Climate change activists stage 'people's march' in capital


KATHMANDU, Sep 19: As Prime Minister Sushil Koirala left for New York to attend a climate change summit called by United Nations (UN) General Secretary Ban Ki-moon, a group of activists carried out what they called people´s march in Kathmandu on Friday.

Activists involved in Campaign for Climate Justice Nepal (CCJN), which is affiliated to Global Campaign to Demand Climate Justice (GCDCJ), marched toward the UN house early in the morning, vowing to fight for climate justice and urging world leaders to change the system to tackle climate change. 

Friday´s climate march took place at a time when world leaders are flying to New Work to discuss their plans, strategies and commitments to deal with climate change by reducing greenhouse gas emissions and helping poor people adapt to the impacts of climate change. 

Ahead of the UN climate change summit, which will take place on September 23, activists are now organizing climate marches in several cities of the world, exerting pressure on world leaders to show strong commitment to deal with climate change. 

Even on Saturday, another group of climate change activists are organizing a climate march in Kathmandu, urging world leaders to use the UN climate summit as an opportunity to ensure a better future.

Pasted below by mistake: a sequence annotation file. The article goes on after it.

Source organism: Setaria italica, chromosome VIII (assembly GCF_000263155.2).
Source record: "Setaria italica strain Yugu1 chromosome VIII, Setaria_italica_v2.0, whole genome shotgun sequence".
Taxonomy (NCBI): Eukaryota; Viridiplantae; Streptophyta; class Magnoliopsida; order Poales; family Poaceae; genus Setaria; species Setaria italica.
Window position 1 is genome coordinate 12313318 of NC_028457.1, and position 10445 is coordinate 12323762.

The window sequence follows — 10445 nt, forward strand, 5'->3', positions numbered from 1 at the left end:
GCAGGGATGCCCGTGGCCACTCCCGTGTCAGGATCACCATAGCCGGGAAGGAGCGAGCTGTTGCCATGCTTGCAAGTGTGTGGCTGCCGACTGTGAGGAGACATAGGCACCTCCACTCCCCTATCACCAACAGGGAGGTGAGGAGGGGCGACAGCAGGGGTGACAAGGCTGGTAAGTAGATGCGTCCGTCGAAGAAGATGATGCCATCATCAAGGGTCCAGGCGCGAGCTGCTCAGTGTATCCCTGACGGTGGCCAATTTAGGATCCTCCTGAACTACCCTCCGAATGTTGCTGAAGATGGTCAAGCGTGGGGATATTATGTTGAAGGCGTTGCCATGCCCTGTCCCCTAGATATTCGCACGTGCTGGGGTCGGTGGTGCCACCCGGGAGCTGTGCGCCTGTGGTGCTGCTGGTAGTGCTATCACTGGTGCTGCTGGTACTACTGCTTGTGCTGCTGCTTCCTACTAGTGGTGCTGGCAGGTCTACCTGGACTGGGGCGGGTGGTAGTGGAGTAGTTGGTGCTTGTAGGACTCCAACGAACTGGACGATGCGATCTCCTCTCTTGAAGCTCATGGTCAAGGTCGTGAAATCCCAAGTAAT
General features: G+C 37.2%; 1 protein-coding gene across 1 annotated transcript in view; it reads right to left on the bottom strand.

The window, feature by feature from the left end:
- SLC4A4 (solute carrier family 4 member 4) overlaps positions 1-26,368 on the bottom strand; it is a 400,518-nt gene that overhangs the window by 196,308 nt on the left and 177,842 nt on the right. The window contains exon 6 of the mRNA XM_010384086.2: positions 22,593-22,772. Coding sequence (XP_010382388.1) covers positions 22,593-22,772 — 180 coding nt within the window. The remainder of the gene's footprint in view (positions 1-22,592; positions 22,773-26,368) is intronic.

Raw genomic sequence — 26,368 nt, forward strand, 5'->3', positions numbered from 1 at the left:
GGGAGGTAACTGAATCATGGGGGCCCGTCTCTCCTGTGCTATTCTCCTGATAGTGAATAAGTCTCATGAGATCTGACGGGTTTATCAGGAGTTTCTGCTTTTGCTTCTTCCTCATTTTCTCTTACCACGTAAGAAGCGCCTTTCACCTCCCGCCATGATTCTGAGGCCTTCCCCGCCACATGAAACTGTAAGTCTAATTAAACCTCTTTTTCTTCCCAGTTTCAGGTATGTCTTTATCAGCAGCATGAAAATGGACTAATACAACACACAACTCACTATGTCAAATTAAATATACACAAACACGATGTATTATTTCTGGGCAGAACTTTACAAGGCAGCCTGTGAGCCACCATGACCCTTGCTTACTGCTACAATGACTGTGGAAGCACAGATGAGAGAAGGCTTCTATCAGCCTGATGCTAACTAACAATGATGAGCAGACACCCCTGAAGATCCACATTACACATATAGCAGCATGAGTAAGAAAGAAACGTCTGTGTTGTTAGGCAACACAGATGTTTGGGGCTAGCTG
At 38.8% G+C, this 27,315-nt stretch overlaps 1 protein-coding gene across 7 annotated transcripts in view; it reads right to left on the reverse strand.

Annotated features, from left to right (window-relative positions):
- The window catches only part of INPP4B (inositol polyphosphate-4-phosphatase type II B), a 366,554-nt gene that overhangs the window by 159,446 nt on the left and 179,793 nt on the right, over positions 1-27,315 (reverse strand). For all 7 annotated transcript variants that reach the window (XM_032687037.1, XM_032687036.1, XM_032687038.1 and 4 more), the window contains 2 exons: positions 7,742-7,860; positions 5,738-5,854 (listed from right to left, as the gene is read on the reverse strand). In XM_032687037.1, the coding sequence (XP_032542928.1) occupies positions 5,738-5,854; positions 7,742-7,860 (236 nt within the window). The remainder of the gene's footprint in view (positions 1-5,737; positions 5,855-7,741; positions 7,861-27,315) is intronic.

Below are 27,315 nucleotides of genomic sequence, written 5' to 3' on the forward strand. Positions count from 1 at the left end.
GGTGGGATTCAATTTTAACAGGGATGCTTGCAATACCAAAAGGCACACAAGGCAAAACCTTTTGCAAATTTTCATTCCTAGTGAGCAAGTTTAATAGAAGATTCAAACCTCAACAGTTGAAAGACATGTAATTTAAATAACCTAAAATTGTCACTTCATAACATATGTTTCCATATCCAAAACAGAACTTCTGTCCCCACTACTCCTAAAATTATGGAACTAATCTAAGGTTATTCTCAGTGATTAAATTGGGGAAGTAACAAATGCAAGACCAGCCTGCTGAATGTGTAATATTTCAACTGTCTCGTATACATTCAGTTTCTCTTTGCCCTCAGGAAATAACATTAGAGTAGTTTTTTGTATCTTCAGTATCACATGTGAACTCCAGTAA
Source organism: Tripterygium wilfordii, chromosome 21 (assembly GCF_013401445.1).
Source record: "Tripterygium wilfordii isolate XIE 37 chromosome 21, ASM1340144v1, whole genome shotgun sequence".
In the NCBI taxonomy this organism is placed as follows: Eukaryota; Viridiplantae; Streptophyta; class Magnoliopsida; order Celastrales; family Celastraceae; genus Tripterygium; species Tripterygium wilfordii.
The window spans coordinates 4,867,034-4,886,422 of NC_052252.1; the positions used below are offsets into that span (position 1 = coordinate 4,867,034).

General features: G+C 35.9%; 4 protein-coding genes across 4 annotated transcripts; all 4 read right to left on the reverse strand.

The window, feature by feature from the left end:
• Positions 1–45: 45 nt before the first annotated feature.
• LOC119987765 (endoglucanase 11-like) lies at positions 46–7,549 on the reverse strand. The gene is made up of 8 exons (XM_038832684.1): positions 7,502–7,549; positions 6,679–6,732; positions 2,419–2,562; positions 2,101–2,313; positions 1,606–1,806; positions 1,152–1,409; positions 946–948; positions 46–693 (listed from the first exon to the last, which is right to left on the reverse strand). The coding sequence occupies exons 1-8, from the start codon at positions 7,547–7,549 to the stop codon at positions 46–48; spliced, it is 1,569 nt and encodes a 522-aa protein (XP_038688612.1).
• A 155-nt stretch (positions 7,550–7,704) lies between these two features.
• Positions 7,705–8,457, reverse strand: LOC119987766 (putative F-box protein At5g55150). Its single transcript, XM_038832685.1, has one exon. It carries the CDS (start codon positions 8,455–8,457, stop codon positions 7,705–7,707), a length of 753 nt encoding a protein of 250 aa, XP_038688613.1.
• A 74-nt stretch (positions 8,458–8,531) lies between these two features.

"Through the Kathmandu climate march, we want to urge world leaders to restrict global temperature rise and help poor people to adapt to the effects of climate change," said Raju Pandit Chhetri, a climate change activist. “The UN climate summit is a historic opportunity and we urge world leaders not to squander this opportunity.”

Before he flew for the UN climate change summit, Prime Minister Koirala also received a memorandum from the Kathmandu climate march activists. Climate change activists have urged Koirala to strongly raise the voice of Least Developed Countries (LDCs) at the UN summit. Nepal is the current LDC chair on the UN panel on climate change. 

The UN climate summit is being viewed by activists as an opportunity to regain momentum that the world has started losing with some developed countries, especially Australia and Cananda, turning their back to their own commitments to fight climate change. 

Source: (2014-09-19 22)


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